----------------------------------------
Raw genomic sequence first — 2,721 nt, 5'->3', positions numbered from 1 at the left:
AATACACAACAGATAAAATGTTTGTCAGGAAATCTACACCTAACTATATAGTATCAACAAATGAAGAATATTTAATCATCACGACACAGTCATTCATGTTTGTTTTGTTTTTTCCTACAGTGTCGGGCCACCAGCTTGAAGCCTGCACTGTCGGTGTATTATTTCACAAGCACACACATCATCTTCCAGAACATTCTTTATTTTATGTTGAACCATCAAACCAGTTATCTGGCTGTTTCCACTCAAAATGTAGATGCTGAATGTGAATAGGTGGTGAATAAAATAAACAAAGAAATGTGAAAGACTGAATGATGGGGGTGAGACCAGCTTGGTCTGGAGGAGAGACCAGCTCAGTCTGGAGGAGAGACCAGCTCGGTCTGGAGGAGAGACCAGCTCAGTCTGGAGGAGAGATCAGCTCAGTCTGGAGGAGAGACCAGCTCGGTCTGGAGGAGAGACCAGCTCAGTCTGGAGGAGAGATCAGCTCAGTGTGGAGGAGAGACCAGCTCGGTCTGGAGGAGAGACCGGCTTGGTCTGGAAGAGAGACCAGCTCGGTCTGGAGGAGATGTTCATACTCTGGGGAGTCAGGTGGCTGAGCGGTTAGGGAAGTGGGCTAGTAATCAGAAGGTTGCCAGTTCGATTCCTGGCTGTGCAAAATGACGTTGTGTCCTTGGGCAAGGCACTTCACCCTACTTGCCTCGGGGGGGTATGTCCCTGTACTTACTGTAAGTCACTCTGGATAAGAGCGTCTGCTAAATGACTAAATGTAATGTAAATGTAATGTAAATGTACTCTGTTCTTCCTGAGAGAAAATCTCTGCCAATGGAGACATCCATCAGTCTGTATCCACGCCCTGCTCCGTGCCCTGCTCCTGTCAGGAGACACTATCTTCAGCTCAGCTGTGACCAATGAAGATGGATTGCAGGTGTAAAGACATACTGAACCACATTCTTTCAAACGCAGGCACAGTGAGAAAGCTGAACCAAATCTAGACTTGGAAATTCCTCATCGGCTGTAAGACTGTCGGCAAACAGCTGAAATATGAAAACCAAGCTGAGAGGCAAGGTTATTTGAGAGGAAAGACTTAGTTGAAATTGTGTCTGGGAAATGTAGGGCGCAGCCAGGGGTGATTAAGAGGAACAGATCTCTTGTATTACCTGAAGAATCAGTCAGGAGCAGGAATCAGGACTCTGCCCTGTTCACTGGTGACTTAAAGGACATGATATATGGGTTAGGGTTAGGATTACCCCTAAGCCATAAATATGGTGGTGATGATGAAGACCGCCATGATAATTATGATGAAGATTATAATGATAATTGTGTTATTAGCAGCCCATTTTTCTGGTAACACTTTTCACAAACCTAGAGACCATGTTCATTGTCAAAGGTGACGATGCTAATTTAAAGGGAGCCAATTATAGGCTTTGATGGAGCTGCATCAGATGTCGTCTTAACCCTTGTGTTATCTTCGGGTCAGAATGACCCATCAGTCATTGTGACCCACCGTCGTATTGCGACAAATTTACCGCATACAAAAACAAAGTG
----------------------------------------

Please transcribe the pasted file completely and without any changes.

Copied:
Raw genomic sequence first — 2,721 nt, 5'->3', positions numbered from 1 at the left:
AATACACAACAGATAAAATGTTTGTCAGGAAATCTACACCTAACTATATAGTATCAACAAATGAAGAATATTTAATCATCACGACACAGTCATTCATGTTTGTTTTGTTTTTTCCTACAGTGTCGGGCCACCAGCTTGAAGCCTGCACTGTCGGTGTATTATTTCACAAGCACACACATCATCTTCCAGAACATTCTTTATTTTATGTTGAACCATCAAACCAGTTATCTGGCTGTTTCCACTCAAAATGTAGATGCTGAATGTGAATAGGTGGTGAATAAAATAAACAAAGAAATGTGAAAGACTGAATGATGGGGGTGAGACCAGCTTGGTCTGGAGGAGAGACCAGCTCAGTCTGGAGGAGAGACCAGCTCGGTCTGGAGGAGAGACCAGCTCAGTCTGGAGGAGAGATCAGCTCAGTCTGGAGGAGAGACCAGCTCGGTCTGGAGGAGAGACCAGCTCAGTCTGGAGGAGAGATCAGCTCAGTGTGGAGGAGAGACCAGCTCGGTCTGGAGGAGAGACCGGCTTGGTCTGGAAGAGAGACCAGCTCGGTCTGGAGGAGATGTTCATACTCTGGGGAGTCAGGTGGCTGAGCGGTTAGGGAAGTGGGCTAGTAATCAGAAGGTTGCCAGTTCGATTCCTGGCTGTGCAAAATGACGTTGTGTCCTTGGGCAAGGCACTTCACCCTACTTGCCTCGGGGGGGTATGTCCCTGTACTTACTGTAAGTCACTCTGGATAAGAGCGTCTGCTAAATGACTAAATGTAATGTAAATGTAATGTAAATGTACTCTGTTCTTCCTGAGAGAAAATCTCTGCCAATGGAGACATCCATCAGTCTGTATCCACGCCCTGCTCCGTGCCCTGCTCCTGTCAGGAGACACTATCTTCAGCTCAGCTGTGACCAATGAAGATGGATTGCAGGTGTAAAGACATACTGAACCACATTCTTTCAAACGCAGGCACAGTGAGAAAGCTGAACCAAATCTAGACTTGGAAATTCCTCATCGGCTGTAAGACTGTCGGCAAACAGCTGAAATATGAAAACCAAGCTGAGAGGCAAGGTTATTTGAGAGGAAAGACTTAGTTGAAATTGTGTCTGGGAAATGTAGGGCGCAGCCAGGGGTGATTAAGAGGAACAGATCTCTTGTATTACCTGAAGAATCAGTCAGGAGCAGGAATCAGGACTCTGCCCTGTTCACTGGTGACTTAAAGGACATGATATATGGGTTAGGGTTAGGATTACCCCTAAGCCATAAATATGGTGGTGATGATGAAGACCGCCATGATAATTATGATGAAGATTATAATGATAATTGTGTTATTAGCAGCCCATTTTTCTGGTAACACTTTTCACAAACCTAGAGACCATGTTCATTGTCAAAGGTGACGATGCTAATTTAAAGGGAGCCAATTATAGGCTTTGATGGAGCTGCATCAGATGTCGTCTTAACCCTTGTGTTATCTTCGGGTCAGAATGACCCATCAGTCATTGTGACCCACCGTCGTATTGCGACAAATTTACCGCATACAAAAACAAAGTG